When I retired, I thought I’d be able to sew all day long any day I wanted. What really happens is that I sew for 3-4 hours,about that many days a week. Writing my own blog(s) requires a surprising amount of time and then I follow a large number of blogs. So I measured and adjusted the pattern on day 1. On day 2 I did my first muslin.
I began fitting at the waist. Actually the waistband felt pretty good. It was drafted with Zero ease. I like a waistband that hugs me and doesn’t slide either down or upwards. But I did think it needed to be just a smidge tighter. I removed 1/8″ from each end, total 1/4″ length from the waistband. Ah just right. Then I began working on the front/side wrinkles
These wrinkles occur with just about every pair of pants I make. Usually not so bad. In fact sometimes they are barely visible. I never know how to get rid of them. I’m always perplexed because they extend mid-front across mid-thigh
I always thought that I needed just a bit more ease across the tummy. This particular time though it was obvious at the start the pant has too much ease everywhere. So I begin smoothing the wrinkle in various directions and found that I could smooth straight up and into the waistband! The great surprise was that by smoothing away this front-to-side wrinkle caused the back bubble (which occurs frequently when I’m making pants) to disappear
The front/side wrinkle probably needs to be smoothed a bit more maybe all the way to the center back, but then my back and front crotch are obviously too short. Do I dare lift even more, even further? So far I’ve been lifting only the side from about front dart to back dart.
To tell the truth, it actually took 4 fittings and photo sessions to get from the pics on the left to the pics on the right. In addition to smoothing that front wrinkle, I increased and decreased the side seam allowance; and while the front and side were improving the back wrinkles over the thigh were getting worse.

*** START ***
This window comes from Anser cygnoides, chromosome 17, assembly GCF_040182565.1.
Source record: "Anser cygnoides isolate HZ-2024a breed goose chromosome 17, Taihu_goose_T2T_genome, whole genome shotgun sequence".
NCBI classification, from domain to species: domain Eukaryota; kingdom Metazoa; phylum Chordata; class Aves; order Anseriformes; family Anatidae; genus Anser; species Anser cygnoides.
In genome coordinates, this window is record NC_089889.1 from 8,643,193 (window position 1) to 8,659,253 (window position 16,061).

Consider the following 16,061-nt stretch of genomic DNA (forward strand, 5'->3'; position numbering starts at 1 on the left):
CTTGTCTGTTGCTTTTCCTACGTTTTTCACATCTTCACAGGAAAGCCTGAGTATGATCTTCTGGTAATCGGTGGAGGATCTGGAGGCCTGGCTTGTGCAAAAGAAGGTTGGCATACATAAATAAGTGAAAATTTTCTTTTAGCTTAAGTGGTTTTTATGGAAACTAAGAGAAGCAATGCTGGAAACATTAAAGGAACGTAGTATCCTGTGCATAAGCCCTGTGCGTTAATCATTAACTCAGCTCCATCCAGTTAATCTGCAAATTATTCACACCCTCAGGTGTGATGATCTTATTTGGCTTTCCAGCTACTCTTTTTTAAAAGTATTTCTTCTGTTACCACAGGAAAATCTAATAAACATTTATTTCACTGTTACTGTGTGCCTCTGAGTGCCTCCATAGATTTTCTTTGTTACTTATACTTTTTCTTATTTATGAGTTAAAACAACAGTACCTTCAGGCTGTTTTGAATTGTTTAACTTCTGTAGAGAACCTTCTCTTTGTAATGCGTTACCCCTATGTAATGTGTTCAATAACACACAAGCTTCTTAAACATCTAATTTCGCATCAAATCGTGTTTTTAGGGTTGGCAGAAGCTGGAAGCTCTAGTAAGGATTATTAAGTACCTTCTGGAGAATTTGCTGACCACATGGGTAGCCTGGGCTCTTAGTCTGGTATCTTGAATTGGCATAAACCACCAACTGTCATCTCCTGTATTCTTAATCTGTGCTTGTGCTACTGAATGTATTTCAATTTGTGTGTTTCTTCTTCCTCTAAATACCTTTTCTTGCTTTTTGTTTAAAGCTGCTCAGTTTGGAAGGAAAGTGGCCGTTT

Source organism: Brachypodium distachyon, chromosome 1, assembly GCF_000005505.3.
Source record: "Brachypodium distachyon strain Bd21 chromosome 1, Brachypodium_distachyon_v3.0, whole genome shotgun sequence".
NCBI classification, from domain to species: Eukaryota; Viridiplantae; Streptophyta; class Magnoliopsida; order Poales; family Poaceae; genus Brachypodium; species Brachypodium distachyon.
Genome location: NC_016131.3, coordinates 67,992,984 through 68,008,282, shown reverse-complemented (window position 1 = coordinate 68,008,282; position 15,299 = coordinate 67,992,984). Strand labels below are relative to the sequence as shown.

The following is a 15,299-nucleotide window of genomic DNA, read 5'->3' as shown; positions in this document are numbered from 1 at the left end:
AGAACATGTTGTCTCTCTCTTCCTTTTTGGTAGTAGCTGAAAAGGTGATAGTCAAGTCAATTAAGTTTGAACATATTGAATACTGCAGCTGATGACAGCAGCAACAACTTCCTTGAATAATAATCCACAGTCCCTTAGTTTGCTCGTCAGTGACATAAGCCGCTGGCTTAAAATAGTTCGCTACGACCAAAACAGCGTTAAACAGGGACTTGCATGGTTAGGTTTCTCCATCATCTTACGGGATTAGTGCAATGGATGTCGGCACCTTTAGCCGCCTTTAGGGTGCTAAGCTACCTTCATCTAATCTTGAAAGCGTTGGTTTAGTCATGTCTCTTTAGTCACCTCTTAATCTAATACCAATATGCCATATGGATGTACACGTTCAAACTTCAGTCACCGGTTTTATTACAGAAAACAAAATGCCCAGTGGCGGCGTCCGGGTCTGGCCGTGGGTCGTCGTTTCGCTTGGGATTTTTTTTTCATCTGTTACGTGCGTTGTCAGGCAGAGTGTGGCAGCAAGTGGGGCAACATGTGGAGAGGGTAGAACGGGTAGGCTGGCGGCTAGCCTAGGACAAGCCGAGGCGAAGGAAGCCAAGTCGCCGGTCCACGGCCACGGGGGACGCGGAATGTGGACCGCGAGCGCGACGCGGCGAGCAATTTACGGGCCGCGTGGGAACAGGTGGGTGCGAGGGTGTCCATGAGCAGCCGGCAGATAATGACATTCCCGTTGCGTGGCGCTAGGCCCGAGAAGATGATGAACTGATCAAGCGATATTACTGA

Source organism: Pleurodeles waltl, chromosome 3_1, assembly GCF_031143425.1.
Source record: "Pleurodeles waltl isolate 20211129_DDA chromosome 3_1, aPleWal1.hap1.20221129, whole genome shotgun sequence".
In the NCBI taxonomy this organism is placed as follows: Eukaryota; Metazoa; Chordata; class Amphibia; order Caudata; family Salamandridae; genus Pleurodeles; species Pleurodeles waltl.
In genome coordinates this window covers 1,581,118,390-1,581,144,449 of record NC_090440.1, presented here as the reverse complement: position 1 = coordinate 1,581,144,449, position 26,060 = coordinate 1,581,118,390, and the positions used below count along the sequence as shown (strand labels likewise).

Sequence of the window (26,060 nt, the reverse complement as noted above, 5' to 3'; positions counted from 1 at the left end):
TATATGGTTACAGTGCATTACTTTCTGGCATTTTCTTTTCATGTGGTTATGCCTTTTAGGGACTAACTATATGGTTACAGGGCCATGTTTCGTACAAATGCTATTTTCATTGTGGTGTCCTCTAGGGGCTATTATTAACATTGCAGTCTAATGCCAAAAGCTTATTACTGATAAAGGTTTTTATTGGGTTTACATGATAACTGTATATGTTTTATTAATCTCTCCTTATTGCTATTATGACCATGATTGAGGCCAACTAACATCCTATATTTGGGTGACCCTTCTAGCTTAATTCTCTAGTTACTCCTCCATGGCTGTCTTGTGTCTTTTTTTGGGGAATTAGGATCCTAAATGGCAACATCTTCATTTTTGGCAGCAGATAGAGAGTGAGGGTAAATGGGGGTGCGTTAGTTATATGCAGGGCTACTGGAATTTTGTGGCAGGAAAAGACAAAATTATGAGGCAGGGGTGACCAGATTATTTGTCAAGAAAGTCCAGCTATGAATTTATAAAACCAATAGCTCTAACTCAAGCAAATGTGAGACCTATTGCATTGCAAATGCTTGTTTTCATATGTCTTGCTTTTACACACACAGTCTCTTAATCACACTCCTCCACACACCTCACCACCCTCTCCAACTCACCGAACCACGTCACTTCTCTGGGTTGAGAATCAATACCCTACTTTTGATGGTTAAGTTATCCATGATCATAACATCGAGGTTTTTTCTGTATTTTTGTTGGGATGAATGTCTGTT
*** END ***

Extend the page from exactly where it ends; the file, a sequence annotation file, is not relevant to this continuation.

I had continue to read the blog at TheSewingSpace and found that Lena described in her blog posts her methods of altering for my figure problems: the tilted waist and knock knees.
Lena addresses my tilted waist through a process she calls Skirt Balance . She provides a great method for calculating the amount to adjust the balance and then shows the pattern alteration. I followed her instruction. While moving the top parts of my pants patterns into their new positions, I suddenly realized that her method would correct the front/side wrinkle, shorten the front crotch, and lengthen the back crotch in one adjustment. I prefer a single alteration to many. My method is to slash and overlap a front wedge; then slash and spread a back wedge. Usually I tackled the back bubble, which shortens the back crotch then I need to scoop the crotch some more. This time I lifted the waist 3 times to smooth out the wrinkles. Which took care of the side wrinkles and back bubble, but if you look closely on the side seam, you will see that my side seam is leaning forward. I still need to do something to straight the side seam.
Granted, the entire seam appears to be leaning forward, but especially it veers forward sharply around the front/side wrinkle level.
Lena has a method of measuring and calculating the knock knee adjustment that I’ve never seen before. I came up with a distance of 3/4″. This kind of makes sense. By tracing the back inseam of the next size larger (my usual method with Burda patterns) I was extending the back crotch and adding 3/8″ ease for the knee. Unfortunately that also added 3/8″ to the inner thigh and adds to all those back-of-the-thigh AKA under-the-butt wrinkles. I didn’t really follow her instructions for the alteration. I mean I couldn’t. Instead of the step-by-step process she used for the Skirt Balance, she provides a laundry list and a schematic. I think I maybe confused by all the numbers and labels on the schematic and then a formulation at the end. Next time when I’m fresh, I’ll go through her Knock Knee adjustment again. This time I did the slash and slide method. I moved the bottom half of the leg towards the inseam 3/4″ and then trued the seam lines.
And now I’m ready for muslin #2.
I have lots of praise the The SewingSpace and Lena. There is much free information and, available for purchase, the well written ebooks .